Volume Weighted Average Price (VWAP)

People often wonder why the trading volume slows so dramatically during the middle of each trading day. The most common explanation for the midday inactivity is that it is lunch time and while it is certainly part of the reason, it is not as though the specialists and market makers all head out to a liquid lunch and forget about their business for the day. Most serious traders I know eat their lunch at their desk so they don’t miss an opportunity and to maintain a better feel for how their positions are trading.

Consider a market maker with a day order to buy 1 million shares of a stock for an institutional customer. The market maker cannot just go in and buy the full position in the first two hours of the day and then leave his desk to go play golf. Market makers are evaluated by their customers for the quality of trade execution; did they get a fair price for the customer? The most common method of used to analyze the quality of a trade execution is to compare the price the order was filled to the Volume Weighted Average Price (VWAP). The VWAP is calculated by dividing the dollar volume of a stock by the share volume over a given period of time. Simply put, the VWAP is the average price that each share was executed over the period of time being studied. There are several ways to calculate the VWAP in RealTick, the analysis and trading software I use. I prefer VWAP analysis with a moving average, in particular for shorter term day trades on a one day chart of the equity I am trading.

The VWAP is considered to be a fair benchmark for comparison of the institutional trade desks ability to execute trades on behalf of the customer. If the brokerage purchases were made at a price less than VWAP then they did a good job for the customer. If the price paid was greater than the VWAP they may lose that customer for future transactional business. The daily VWAP is a number which changes as orders are transacted at varying prices throughout the day.

Here is a simple example of how an institutional trader might manually execute an order for the purchase of 1 million shares. Let’s say the stock closed the previous day at \$40/share. The morning the broker receives the buy order he may offer 5 or 10,000 shares at 39.90 or lower while simultaneously bidding for shares at a lower price. The first trick this broker may use is to show the full size of the offer while only showing 100 shares bid with a larger number of shares “in reserve” meaning that he may be really bidding for 5000 (or any other number they choose) shares. By showing a larger number of shares for sale and a small amount of demand in the pre-market, the broker may induce weaker holders to sell their shares in fear that there could be a real seller looking to get a head start on their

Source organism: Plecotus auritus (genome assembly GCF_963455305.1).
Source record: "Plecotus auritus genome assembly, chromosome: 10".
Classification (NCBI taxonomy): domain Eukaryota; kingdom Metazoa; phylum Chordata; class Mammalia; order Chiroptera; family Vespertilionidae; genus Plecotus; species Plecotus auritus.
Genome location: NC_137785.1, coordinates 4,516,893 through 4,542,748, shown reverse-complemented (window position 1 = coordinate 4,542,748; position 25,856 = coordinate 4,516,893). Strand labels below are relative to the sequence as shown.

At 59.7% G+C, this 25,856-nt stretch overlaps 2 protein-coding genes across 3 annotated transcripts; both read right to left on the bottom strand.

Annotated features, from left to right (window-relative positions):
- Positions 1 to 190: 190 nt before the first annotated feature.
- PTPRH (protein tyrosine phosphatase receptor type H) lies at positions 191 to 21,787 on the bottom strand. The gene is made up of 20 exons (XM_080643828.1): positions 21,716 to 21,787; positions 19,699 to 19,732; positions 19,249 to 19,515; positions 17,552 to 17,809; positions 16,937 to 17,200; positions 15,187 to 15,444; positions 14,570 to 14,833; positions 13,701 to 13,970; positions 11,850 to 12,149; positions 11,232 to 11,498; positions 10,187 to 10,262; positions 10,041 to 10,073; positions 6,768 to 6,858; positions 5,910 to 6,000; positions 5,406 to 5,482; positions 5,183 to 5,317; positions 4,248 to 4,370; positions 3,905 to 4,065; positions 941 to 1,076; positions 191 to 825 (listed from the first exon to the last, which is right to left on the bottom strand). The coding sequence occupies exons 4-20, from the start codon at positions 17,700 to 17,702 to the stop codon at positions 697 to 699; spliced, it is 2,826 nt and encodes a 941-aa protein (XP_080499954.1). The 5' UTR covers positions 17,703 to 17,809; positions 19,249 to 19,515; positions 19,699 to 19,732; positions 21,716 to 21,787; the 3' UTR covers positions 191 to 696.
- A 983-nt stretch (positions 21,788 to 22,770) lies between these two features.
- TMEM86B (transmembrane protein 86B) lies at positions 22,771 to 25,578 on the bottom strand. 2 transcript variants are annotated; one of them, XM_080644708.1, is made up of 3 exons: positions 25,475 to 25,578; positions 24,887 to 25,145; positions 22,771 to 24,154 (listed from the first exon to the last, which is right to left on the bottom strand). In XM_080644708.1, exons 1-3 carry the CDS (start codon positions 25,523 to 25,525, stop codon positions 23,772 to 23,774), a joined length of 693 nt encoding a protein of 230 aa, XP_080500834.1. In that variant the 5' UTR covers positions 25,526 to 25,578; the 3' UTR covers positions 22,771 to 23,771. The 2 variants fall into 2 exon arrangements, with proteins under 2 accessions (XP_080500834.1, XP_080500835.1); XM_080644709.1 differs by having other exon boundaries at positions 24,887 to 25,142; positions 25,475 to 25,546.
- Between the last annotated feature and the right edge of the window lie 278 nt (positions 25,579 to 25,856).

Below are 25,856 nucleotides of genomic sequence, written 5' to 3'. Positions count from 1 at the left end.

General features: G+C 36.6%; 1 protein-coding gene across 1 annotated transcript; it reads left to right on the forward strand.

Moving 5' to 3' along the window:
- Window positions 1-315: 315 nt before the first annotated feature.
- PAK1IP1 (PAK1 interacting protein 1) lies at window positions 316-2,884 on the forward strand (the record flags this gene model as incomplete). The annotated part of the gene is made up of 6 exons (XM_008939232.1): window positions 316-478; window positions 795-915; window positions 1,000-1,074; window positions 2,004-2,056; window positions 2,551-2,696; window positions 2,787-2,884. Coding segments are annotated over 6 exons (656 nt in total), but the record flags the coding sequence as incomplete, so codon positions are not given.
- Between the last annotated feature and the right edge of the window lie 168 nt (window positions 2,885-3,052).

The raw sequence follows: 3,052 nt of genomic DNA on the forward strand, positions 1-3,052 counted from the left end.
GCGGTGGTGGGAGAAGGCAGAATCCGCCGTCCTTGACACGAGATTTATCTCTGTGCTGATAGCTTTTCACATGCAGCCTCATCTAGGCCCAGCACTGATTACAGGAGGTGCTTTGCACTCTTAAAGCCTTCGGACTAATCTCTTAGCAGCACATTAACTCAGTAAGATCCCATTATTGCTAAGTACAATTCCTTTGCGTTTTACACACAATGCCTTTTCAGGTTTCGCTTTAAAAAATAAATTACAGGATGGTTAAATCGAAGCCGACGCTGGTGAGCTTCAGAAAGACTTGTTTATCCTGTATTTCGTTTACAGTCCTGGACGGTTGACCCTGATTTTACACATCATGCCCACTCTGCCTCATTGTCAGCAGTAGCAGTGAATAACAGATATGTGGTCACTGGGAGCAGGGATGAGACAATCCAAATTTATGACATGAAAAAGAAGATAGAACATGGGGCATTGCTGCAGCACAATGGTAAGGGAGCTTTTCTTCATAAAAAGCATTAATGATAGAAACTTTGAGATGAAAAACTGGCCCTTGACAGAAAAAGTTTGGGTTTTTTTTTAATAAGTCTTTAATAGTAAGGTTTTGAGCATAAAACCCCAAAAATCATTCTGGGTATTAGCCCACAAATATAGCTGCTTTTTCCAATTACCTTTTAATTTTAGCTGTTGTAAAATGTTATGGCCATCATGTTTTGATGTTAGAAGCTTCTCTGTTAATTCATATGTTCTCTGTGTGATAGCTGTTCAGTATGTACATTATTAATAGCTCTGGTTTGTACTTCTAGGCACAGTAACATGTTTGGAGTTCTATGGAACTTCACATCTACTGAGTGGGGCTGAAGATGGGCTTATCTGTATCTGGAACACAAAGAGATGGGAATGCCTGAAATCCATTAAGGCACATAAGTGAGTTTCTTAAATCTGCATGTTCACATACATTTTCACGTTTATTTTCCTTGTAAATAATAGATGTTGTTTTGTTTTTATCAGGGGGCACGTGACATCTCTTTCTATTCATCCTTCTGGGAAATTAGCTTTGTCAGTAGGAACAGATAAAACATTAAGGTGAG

selling that day. This type of activity is pure manipulation and it happens all the time!

The one-minute chart of Google Inc (GOOG) shows a declining VWAP for most of this day, showing the sellers dominance.

If the buying broker can create a mini panic on the open, it is possible that he may be able to scoop up several hundred thousand shares at a very favorable price early on in the day. The risk, of course, is that another buyer calls his bluff and buys the 10,000 shares that he was showing the market on the offer, which would put the market maker short 10,000 shares of a stock he has to buy 1 million shares of that day. Either one of these scenarios is possible. It is part of the market markers
attempt to find, and even motivate by creating fear and triggering stop loss orders, a source of supply so he can begin to fill his purchase order.

If the market maker is able to secure liquidity for 600,000 shares of the order before noon then he knows his job of filling the balance of the order in the afternoon will be easier, particularly if his 600,000 was executed at a favorable price relative to the VWAP at that point of the day.